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I'm looking to find a combinatorial proof for the following: Fixing $k,n$ non-negative, I want that $$\sum a_1\dots a_k={n+k-1\choose 2k-1}$$ where the sum ranges over all $a_1+\dots +a_k=n$ with $a_i\ge 0$ $\forall i\in [k]$.

I guess I've sort of been looking at the right side with a modified "stars and bars" type mindset. I'll write down $n+k-1$ stars and then circle $2k-1$ of them. I'll sweep from left to right, putting stars in a bucket, and when I get to the second circle I put a line through it to start a new bucket. I continue putting things in that bucket passing the next circled star, and then drawing a line through the one after that. This should give me $k$ buckets with $a_i$ things in each one (and with the $\sum a_i=n$ since we crossed out every second circled star).

Is this the right bijection in some sense? I understand what I did but I'm not sure if I understand why what I did is right (if it is). Namely, what's the inverse procedure and what is the left side actually counting?

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up vote 4 down vote accepted

You’re on the right track. The $k-1$ circled stars in the even-numbered positions are the boundaries between your $k$ buckets, and the other $k$ circled stars pick one specific element from each bucket. Thus, $\binom{n+k-1}{2k-1}$ counts the number of ways to divide $n$ things into $k$ buckets and choose one thing from each bucket.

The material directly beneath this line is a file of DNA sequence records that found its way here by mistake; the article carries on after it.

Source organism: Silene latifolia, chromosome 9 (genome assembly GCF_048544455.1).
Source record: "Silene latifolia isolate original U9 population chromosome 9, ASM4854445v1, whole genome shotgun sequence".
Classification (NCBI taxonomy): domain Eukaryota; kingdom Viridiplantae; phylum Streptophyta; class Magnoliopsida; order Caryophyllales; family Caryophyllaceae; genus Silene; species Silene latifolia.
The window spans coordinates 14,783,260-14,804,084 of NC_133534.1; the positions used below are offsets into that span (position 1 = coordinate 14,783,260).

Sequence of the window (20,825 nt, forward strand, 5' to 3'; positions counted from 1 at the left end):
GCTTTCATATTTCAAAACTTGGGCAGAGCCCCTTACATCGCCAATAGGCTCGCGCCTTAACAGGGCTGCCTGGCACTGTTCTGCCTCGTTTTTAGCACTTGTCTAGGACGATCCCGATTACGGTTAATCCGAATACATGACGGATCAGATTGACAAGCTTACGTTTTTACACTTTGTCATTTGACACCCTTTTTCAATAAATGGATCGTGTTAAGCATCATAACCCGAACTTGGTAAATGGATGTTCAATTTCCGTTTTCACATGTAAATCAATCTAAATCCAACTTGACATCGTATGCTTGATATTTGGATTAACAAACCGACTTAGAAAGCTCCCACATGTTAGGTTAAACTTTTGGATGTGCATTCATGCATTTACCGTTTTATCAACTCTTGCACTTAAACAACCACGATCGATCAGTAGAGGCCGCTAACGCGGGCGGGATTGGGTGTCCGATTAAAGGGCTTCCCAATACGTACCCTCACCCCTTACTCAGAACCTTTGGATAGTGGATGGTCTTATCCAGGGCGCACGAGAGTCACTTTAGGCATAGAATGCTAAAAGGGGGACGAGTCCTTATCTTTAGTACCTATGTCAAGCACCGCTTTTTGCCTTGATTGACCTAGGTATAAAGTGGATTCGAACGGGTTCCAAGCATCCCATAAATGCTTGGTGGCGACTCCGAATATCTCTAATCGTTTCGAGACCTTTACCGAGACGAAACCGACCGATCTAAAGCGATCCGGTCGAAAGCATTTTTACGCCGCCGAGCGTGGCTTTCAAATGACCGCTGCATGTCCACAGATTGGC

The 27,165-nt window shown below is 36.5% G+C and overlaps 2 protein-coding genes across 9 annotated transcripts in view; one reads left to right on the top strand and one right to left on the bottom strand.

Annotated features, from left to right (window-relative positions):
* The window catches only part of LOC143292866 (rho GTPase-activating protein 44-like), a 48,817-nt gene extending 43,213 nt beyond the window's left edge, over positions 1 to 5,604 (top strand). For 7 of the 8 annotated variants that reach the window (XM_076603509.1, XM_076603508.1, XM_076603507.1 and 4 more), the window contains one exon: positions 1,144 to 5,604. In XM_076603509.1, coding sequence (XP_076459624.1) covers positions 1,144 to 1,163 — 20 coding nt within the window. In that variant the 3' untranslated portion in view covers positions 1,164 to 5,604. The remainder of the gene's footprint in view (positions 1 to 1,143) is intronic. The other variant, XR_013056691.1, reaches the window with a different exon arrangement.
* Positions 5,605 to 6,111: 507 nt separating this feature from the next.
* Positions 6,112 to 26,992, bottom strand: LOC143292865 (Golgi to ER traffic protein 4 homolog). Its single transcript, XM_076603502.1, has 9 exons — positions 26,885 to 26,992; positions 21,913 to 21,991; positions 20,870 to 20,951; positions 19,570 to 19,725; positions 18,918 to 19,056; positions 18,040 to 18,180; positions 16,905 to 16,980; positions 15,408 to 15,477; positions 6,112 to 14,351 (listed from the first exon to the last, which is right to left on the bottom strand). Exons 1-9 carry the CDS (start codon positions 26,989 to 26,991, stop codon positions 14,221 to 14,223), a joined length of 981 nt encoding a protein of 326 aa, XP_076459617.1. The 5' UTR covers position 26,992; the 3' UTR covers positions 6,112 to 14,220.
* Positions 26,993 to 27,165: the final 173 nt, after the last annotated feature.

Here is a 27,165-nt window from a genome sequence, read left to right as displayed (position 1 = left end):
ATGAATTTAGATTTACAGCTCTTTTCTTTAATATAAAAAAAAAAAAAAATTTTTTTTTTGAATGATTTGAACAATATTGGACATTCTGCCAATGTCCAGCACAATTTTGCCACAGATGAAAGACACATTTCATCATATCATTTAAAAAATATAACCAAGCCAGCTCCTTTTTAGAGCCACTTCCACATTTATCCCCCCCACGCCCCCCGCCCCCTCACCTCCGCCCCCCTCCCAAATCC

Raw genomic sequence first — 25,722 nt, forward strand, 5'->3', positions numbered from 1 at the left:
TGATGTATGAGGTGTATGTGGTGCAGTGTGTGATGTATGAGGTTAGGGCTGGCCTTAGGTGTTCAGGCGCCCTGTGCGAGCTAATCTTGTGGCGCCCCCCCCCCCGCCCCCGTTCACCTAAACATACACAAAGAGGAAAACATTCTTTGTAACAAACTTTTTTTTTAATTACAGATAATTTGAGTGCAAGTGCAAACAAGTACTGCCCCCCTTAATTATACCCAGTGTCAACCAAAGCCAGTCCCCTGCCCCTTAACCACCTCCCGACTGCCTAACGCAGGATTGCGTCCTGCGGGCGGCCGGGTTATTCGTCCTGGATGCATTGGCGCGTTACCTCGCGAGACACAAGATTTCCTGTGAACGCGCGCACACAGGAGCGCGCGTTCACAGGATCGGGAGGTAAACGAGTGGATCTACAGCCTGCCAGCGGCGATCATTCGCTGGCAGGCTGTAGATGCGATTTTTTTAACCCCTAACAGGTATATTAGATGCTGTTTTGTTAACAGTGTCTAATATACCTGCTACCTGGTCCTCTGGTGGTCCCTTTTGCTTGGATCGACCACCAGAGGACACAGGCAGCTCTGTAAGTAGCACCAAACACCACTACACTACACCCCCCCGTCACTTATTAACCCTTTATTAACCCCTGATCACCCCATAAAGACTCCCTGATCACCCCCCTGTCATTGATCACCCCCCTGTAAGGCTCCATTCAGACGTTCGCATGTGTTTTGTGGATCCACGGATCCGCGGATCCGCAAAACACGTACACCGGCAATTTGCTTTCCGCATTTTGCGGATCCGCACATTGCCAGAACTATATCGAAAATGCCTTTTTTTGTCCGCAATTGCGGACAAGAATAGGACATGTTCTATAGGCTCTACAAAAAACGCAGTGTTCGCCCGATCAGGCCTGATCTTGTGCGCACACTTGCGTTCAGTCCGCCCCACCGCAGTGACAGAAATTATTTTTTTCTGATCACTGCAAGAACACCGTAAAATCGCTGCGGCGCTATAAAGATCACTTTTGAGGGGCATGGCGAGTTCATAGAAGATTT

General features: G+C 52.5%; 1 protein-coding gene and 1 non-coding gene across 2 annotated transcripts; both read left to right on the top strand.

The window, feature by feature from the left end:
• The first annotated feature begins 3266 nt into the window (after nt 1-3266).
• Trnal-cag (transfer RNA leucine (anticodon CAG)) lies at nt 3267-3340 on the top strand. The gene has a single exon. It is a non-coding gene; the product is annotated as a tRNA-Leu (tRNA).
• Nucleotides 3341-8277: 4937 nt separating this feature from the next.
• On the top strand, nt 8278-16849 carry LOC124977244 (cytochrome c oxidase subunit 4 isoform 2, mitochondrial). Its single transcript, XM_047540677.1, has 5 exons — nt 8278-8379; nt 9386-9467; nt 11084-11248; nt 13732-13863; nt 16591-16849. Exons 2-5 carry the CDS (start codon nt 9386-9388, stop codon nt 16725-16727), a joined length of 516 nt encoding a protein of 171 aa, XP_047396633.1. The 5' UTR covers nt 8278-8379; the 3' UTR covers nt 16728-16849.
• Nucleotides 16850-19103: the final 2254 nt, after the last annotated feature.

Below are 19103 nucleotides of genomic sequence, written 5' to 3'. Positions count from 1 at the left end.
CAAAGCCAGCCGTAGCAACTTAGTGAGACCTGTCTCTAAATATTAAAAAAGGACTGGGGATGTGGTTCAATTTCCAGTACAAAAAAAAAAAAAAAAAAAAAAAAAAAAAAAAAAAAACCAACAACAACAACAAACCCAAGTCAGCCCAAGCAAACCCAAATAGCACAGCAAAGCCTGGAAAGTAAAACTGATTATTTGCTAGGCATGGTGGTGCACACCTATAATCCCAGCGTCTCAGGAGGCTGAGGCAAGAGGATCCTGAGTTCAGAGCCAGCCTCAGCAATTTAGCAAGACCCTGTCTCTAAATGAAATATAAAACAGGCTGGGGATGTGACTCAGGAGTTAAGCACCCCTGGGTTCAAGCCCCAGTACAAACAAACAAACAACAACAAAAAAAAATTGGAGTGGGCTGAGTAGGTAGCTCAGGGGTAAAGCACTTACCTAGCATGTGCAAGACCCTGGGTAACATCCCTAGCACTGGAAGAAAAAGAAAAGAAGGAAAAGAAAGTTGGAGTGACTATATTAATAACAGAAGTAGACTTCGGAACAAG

Now consider a particular vector of contents, $\langle a_1,\dots,a_k\rangle$, meaning $a_i$ things in the $i$-th bucket. How many times will this vector be counted in that binomial coefficient? Once for each way of choosing one object from each bucket, and there are $a_1a_2\dots a_k$ ways to do that. Thus, the content vector $\langle a_1,\dots,a_k\rangle$ gets counted $a_1a_2\dots a_k$ times in the binomial coefficient. And on the lefthand side you’re simply summing those products over all possible content vectors.

(Interesting identity; I’d not seen it before.)

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From a generating function view, the left side is just the $n$th coefficient of $$\left(\frac{z}{(1-z)^2}\right)^k$$ –  Thomas Andrews Apr 3 '13 at 20:33
    
Thank ya sir, very helpful. The identity came from a problem in Stanley's Enumerative Combinatorics. –  AsinglePANCAKE Apr 5 '13 at 4:34
    
@AsinglePANCAKE: You’re welcome. (I should have guessed: one of these days I’m going to have to take a thorough look at that book!) –  Brian M. Scott Apr 5 '13 at 4:37
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Note that $$ 1x^1+2x^2+3x^3+4x^4+\dots=\frac{x}{(1-x)^2}\tag{1} $$ If we raise $(1)$ to the $k^{\text{th}}$ power, the coefficient of $x^n$ would be the sum of all products of $k$ positive integers that sum to $n$. That is, we want to find the coefficient of $x^{n-k}$ in $(1-x)^{-2k}$: $$ \begin{align} (-1)^{n-k}\binom{-2k}{n-k} &=\binom{n+k-1}{n-k}\\[6pt] &=\binom{n+k-1}{2k-1}\tag{2} \end{align} $$

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